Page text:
In a gesture ofgood, clean sportsmanship, circa 1907, Johns Hopkins University in Baltimoregave lacrosse lessons to its then friendly neighbor in nearby Annapolis, theU.S. Naval Academy. Playing its first game the following year Navy wasthoroughly thrashed 6-1—by Johns Hopkins. "They taught us everything theyknew—up to a fine, small point," a Navy lacrosse coach reflected the otherday.
Navy has notforgotten the slight and never overlooks a chance for settling—andre-settling—the old score. Last Saturday in Annapolis, before the biggest paidcrowd (14,100) ever to watch an intercollegiate lacrosse game, Navy added toits measure of revenge in a meeting of undefeated teams that may have settled anational championship, too. When the head-banging and shin-barking was over,Navy had beaten Hopkins 16-11.
What hurt Hopkinsthe most was the fact that had it won this game it would have been Hopkins thatwas headed for the national title. This would probably (and properly, they say)have put the championship in Baltimore, the GHQ of lacrosse. But that's howit's been for three years running; Hopkins no more than gets its foot in thechampionship door than Navy ungallantly slams it.
The pattern thatevolved in this year's episode of the neighborhood rumble came as no surpriseto Navy's tacticians. Even the score was closely estimated in advance by a Navycoach, who astutely predicted a 15-9 victory for the Midshipmen.
May 20, 1962
"We'llconcede the early goals to Hopkins and then swallow them whole in the secondhalf," said Assistant Coach Dick Corrigan. Corrigan's logic was based onsome demonstrable facts. He knew—and dearly appreciated—that Hopkins had HenryCiccarone and All-America Jerry Schmidt (SI, April 23), possibly the two finestcollege lacrosse players in the country. And, like Jason's warriors springingfull-grown from the dragon's teeth, virtually every man on the Hopkins team hadsprung from the lacrosse-fertile soil of Baltimore. Each of them had areputation for being in the right spot at the right time and for beingbreathtakingly adept at manipulating that unwieldy-looking instrument, thelacrosse stick.
But, though Navyhad no Schmidt and no longer a Ciccarone (he is a former Midshipman), it hadcapable players, and plenty of them, for every position. Hopkins' talent wasconsiderable but its ranks were thin, and Navy planned to win by the weight ofnumbers.
Accordingly, Navywas determined never to slow down, especially on defense. When a Hopkins manhad the ball, the Navy men had orders to run him until he got rid of it. If aNavy man got tired, he had only to show it and a fresh reservist would bedispatched to the front immediately. A certain risk was involved, because thisunusual lacrosse version of basketball's full-court-press defense occasionallywould let a Hopkins man get a clear shot at Navy's goal. But Navy was cockilyconfident it could make up any deficit once Hopkins' tongue was hanging. And,sure enough, it did.
Behind, but notunnerved
Controlling theface-offs from the very beginning ("That helped kill us right there,"Bob Scott, the Hopkins coach, said later), Navy scored twice in the first threeminutes—the second goal by blocky Midfielder Pete Taylor, Navy's highestlacrosse scorer this season, with 18 goals. (Significantly, it was Taylor'sonly point of the day, an index to the fine overall balance of the Navyattack.) But then, even as Corrigan had foreseen, Johns Hopkins' nimbleopportunists broke through Navy's swirling defense five straight times toscore. Despite this upsetting flurry, Navy stuck undaunted to its pressingtactics—and also came up with four more goals of its own while on offense. Atthe half the game was tied 6-6.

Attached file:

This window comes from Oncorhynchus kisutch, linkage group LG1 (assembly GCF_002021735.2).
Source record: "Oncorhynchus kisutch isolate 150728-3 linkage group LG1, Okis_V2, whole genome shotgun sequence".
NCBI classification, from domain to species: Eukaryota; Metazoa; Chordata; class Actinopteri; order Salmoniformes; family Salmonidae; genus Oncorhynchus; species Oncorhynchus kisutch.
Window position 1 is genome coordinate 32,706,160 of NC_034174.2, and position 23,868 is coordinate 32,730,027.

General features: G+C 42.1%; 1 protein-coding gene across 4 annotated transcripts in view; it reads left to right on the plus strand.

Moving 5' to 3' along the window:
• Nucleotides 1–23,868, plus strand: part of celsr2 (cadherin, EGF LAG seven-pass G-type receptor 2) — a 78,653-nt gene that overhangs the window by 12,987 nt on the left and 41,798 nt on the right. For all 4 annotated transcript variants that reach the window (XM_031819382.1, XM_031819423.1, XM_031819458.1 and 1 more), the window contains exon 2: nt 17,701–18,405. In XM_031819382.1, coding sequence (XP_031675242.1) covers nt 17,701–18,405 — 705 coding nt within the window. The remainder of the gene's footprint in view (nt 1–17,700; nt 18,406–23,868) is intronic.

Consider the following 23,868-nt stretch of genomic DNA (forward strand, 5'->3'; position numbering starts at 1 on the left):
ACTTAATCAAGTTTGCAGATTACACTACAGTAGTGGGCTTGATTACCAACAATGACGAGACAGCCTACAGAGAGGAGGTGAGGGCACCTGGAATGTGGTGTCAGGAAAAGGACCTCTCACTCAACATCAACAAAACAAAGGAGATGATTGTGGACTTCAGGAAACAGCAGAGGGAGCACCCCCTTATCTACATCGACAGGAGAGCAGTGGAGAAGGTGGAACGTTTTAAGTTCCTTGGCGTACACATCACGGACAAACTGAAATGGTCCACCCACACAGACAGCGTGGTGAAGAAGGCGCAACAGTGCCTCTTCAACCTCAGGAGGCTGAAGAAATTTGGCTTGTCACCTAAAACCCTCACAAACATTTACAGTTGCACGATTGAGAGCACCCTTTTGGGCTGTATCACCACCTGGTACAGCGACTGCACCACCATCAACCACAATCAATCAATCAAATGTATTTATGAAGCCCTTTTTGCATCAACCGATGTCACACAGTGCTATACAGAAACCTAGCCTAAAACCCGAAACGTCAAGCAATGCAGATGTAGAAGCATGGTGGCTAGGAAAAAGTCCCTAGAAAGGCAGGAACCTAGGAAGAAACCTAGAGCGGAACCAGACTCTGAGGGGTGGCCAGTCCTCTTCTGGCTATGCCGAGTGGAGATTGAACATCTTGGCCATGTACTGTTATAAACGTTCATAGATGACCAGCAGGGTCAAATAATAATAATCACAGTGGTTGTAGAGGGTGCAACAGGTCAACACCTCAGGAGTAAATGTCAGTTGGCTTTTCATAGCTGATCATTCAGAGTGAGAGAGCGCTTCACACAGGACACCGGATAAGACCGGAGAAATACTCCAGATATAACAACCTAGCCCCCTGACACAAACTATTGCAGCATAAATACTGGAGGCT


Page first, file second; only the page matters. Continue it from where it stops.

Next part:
The second half,while still following the Navy's plan, looked like a different game. Hopkinswas tiring, but Navy, having digested half-time oranges, Cokes and pep talks,was as fresh as ever. Freshest of all was Arnold Glassner, a sort of lacrossegarbage man who specializes in collecting loose balls around the goal mouth andthrowing them home. Plying his trade, the midfielder scored three times in thespace of 50 seconds, once by flipping the ball offhandedly over his shoulder."That was our undoing, " Hopkins' Scott said afterward. "PhysicallyI think we were holding up a lot better than Navy had expected us to, but thenthat Glassner broke our spirit."
From then on,Hopkins abandoned its crisp, short passes and turned instead to the long anddesperate heaves that mark the throes of a losing team in several sports. Butby now Hopkins' luck, like its wind, was coming only in gasps. More often thannot, a Navy man was waiting downfield for the long Hopkins pass. Jerry Schmidtmight ordinarily have been clear to get such passes, but he was faced with theterrier tenacity of Navy Defense-man John Newton. Schmidt, with four goals, wasHopkins' high scorer, to be sure, but he made all of them while Newton was onthe sidelines.
Hopkins'Ciccarone, meanwhile, despite a Navy defense tactic created in his honor,played with his usual verve—he scored two goals and assisted on two more. SaidNavy's John Hewitt, a lacrosse midfielder who is better known as captain of thefootball team: "Ciccarone can be walking one second and gone the next."Ciccarone was flattened by a block at one point, for example, but withoutlosing the ball he got up, ran half the length of the field and whipped a fineshot past the dismayed Navy goalie for a score.
Such glimpses ofbrilliance were too infrequent under the oppressive blanket of Navy's steadypressure; the Midshipmen had taken charge of the proceedings early andimperiously directed the way the game was to go. Now virtually assured of atleast a tie for the national title, Navy will try to do the same thing again inits last two college games and take the championship all for itself. Only oneteam has any real chance to upset the plan. And, like Hopkins, it is anotherold enemy—Army.